1995-05-04 Focus, page 6
1995-05-04 Focus, page 6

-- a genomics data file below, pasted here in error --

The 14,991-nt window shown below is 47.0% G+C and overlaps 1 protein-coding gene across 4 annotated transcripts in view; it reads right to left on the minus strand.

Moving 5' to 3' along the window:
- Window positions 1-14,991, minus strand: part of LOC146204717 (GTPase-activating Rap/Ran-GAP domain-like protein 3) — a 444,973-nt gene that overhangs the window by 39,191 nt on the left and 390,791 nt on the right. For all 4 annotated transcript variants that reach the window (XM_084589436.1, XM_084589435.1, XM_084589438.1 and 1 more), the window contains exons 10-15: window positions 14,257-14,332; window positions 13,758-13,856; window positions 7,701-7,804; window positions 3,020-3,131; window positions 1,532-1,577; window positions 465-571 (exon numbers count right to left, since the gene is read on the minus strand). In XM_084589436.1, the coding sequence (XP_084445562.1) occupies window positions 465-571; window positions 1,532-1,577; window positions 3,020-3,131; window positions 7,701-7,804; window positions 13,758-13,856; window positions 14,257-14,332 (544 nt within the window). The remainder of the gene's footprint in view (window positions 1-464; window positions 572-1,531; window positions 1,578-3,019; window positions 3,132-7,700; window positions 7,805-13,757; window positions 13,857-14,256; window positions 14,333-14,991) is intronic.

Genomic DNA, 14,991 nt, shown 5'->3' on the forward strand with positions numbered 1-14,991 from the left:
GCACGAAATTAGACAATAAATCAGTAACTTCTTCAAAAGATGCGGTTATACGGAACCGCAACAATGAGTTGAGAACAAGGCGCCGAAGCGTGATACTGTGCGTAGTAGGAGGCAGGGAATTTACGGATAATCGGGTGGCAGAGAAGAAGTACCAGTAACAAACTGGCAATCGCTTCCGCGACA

FEATURES focus Thursday , May 4,1995 ___\ fl Hoop Dreams" is an original look at the inner city By Michael Kantro Focus features editor "Hoop Dreams," one of the most daring, exciting and interesting films of 1994, is r ow available on home video. The film is a documentary about two African- American teenage basketball players and their families. Both boys wish to parlay their skills on the court into a passport out of the Chicago projects. The filmmakers, Steve James, Frederick Marx, and Peter Gilbert spent close to eight years following the lives and careers of the two boys, Arthur Agee and Wi'liam Gates. Arthur and William are boih recruited out of junior high school at the age of fourteen by Saint Joseph's high school, a Chicago high schools basketball powerhouse. The movie deals with the issue of whether athletes, should be treated differently than 0010" students. William and Arthur know that the only reason that they can attend St. Joesph's is because of their basketball skills. Is it fair to Arthur and William to add to their already troubled lives the pressure of being recruited at a young age and knowing that the reason that they are. at school is basketball? St. Joseph's coach seems to believe that it is fair. After all, St Joseph's is famous for one of its former basketball standouts, former Detroit Pistons' all-star and future NBA hall-of-famer, Isaiah Thomas. Thomas represents the ideal of the dream of escaping and playing big league basketball. He is a hero to the children in the inner city and a standard by which every other Chicago prep- school basketball player is judged. William and Arthur's stories diverge a St. Joseph's. William is successful from the start and becomes the only freshman to ever start on the varsity team in St. Joseph's history. Even Thomas did not have that distinction. Arthur, however, progresses more slowly than the coaches expected, although he is a starter for the freshman team. When St. Joseph's hikes their tuition, the Agee family is unable to pay the fee because Arthur's lather "Bo" has just lost his job. Arthur is dropped at the semester and his transcripts are held until the fee is paid. Although William's family cannot afford to pay the fee hike either, because William is a better basketball player, the school finds a community sponsor who pays for the entire cost of William's schooling at St. Joseph's (with the exception of the money paid for by his athletic scholarship). One of the interesting venues the movie explores is the pressure inflicted upon young boys by referring to them as "...the next Isaiah Thomas." Beyond the acclaim and prestige of being a star, there is also the danger that these young men will see themselves as only basketball players and nothing more. The hoop dreams of William's older brother Curtis are deferred, and instead of exploding, like Langston Hughes predicted, he simply shrivels up into a shell of a man. He drifts in and out of jobs, unable to see anything else of himself other than (he talented, but "uncoachable" high school basketball-star who was a failure at the college level. His hoop dreams are his only dreams and he tries futilely to relive them vicariously through his brother. Arthur also feels the pressure of having to live up to someone else's potential. His father Bo was a good high school player who believes that he could have been a good college player. Arthur and his father seem only to have a relationship on the basketball court, and for a period in Arthur's life, the only time that he sees his father is by the courts when his father is buying cocaine from a cour tside pusher. For both William and Arthur, basketball is about love and respect. They are more than just stars at school, but they are also stars at home, but they are also Stars at home because of their on court skills. It is the relationships that William and Arthur have with their respective families that makes "Hoop Dreams". an exciting and fascinating movie. "Hoop Dreams" is as much about the love, pressure, support, and pain of being a part of a family trapped in the inner city that is hanging by a thread than it is about basketball. What makes these hoop dreams so powerful for these inner city children is that they have little else to dream about. They have no real male role models (William's, father left when William was a child and Arthur's father has had drug problems). Both Arthur and William are just getting by in school and would probably have trouble getting into a four year school without an athletic scholarship. Dreaming about a career as a doctor or a lawyer is porbably unrealistic to them. What they fail to realize is that the odds of becoming a doctor or a lawyer are far better than becoming an professional basketball player. The filmmakers chronicle the pain and family problems of William and Arthur, but they also show the loye and power that families have to overcome hardships. Arthur's father, Bo, manages to kick his cocaine habit while in prison for burglary and becomes a born again Christian and a more loving and diligent father. William chooses to place the welfare of Mg daughter above anything and vows to be a better father than his own father ever was. Both men triumph over hardship and manage to find something more worth- wile than basketball to fight for: families. "Hoop Dreams" is a remarkable movie for what is sys about love and families, not for basketball highlights. James, Marx and Gilbert have taken the high road and have made a film that is about something that is truly moving and powerful, instead of bending to the pressure to make a commercial film about three-sixty jams and fade-away fifteen- footers. The only weakness with the film is that there is too much basketball. William and Arthur are the reason why "Hoop Dreams" is a good film, and their stories deserve to be cento* stage. It is their actions off the court that are the most intersting. The movie, at approximately three hours, is too long and some of the basketball scenes cold have been cut. Nevertheless, "Hoop Dreams" is one of the best films I have seen this year. It is far better than "Quiz Show" and "Four Weddings and a Funeral," two of the five films nominated for the Academy Award for Best Picture. "Hoop Dreams" is fun and serious at the same time. The film undoubtably owes some of its success to the fact that Arthur and William are charismatic and* interesting. The story is socially relevant while still being fun to watch. 100% Bachelor's degree 25% less time. You can earn a Bachelor's degree in just 3 years or in Just 12 months if you already have an Associate's degree. 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Modesto Junior College, “1995-05-04 Focus, page 6,” MJC Library Digital Collections , accessed March 5, 2021, http://mjclibrarydigitalcollections.org/items/show/23938.